It has now been found that powder coatings comprising PVDF which are homogeneous and exhibit superior mechanical and physical properties, and exemplary performance, can be made by a co-coagulation method. This method involves co-coagulation of a latex mixture comprising polyvinylidene fluoride (or copolyvinylidene fluoride) latex and a compatible thermoplastic latex with, optionally, additives including pigments. The co-coagulation process precipitates the desired homogeneous solid blend. After solid separation and spray drying, a powder suitable for powder coating is produced. To produce color coating, pigment can be uniformly dispersed into latex, optionally, using a grinding aid, before co-coagulation takes place.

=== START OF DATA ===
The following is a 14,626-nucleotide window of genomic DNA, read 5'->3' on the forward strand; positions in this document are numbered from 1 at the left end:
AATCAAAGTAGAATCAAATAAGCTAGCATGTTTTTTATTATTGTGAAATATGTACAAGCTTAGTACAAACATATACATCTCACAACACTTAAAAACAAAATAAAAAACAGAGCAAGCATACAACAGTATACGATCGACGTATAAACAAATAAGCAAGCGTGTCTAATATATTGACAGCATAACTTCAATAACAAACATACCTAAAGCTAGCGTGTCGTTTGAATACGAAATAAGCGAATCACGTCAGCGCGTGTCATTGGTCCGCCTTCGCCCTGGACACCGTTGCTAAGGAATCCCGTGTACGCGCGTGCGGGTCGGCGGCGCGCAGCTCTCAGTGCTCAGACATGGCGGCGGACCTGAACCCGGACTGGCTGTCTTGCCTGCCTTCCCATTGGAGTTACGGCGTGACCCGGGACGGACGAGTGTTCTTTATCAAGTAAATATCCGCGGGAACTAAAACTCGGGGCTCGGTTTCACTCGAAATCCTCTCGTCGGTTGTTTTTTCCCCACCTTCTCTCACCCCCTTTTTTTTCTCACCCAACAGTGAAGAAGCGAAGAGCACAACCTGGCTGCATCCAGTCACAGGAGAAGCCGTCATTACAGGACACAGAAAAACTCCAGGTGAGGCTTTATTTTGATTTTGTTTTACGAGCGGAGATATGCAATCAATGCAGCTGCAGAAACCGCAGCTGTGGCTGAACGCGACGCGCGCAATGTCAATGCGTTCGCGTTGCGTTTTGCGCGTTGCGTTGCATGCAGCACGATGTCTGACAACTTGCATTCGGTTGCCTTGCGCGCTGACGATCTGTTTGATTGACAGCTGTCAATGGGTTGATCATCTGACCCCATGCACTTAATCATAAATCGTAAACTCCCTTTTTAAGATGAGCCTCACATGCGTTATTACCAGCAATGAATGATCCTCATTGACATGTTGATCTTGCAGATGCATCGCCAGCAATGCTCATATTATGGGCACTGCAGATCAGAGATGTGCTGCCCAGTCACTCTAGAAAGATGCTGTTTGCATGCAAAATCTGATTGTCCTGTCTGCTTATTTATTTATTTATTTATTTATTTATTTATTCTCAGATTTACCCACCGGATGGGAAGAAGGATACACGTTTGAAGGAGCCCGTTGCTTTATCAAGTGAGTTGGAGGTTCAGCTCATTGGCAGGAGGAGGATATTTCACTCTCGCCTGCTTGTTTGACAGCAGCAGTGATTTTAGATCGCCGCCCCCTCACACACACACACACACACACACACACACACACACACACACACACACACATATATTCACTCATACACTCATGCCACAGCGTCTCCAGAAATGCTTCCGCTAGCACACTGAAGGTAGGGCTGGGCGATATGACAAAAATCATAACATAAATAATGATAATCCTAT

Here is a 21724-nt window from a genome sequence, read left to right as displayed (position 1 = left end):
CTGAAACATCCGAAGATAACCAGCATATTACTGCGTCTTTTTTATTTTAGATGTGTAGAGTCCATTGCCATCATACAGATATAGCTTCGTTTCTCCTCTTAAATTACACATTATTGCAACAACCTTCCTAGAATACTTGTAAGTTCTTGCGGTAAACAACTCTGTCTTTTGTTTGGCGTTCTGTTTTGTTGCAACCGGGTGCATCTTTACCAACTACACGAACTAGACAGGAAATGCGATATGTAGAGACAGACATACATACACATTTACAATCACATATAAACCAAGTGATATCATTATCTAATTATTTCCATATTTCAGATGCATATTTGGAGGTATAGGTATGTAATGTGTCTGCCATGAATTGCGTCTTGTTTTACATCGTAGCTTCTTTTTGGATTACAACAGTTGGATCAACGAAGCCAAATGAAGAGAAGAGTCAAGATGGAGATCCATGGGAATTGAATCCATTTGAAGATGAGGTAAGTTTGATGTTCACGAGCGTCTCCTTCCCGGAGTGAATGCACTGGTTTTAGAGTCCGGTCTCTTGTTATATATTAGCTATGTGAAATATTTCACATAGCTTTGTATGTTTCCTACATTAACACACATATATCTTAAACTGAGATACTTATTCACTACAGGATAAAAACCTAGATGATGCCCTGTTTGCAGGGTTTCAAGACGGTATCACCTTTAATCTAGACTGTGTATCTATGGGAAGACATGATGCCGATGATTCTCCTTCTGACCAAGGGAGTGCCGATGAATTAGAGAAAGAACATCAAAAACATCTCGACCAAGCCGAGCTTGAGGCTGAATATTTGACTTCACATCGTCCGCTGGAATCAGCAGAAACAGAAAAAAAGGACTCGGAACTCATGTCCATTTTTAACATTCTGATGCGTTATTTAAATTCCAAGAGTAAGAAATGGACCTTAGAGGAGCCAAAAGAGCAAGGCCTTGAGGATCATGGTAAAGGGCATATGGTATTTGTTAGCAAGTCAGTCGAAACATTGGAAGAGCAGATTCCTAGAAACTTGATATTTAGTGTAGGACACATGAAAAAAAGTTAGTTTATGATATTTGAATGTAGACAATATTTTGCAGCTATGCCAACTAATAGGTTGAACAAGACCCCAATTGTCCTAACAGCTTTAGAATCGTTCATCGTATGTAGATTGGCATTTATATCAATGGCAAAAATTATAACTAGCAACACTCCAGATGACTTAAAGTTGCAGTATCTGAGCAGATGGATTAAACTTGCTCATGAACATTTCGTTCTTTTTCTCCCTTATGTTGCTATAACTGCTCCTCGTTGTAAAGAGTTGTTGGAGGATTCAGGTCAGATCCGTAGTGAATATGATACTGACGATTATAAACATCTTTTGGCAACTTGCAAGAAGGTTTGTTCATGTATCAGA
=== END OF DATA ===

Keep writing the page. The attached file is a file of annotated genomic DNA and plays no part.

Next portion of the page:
The co-coagulation method has several advantages over other methods for obtaining PVDF powder coatings, including less expense and time, particularly compared to cryogenic and other grinding processes, and there is no need for solvents and only minimal need for water removal during the process because the co-coagulated mass precipitates from solution. Thus, the process described herein produces a homogeneous powder coating that has exemplary performance properties with less time, expense and capital than other known processes.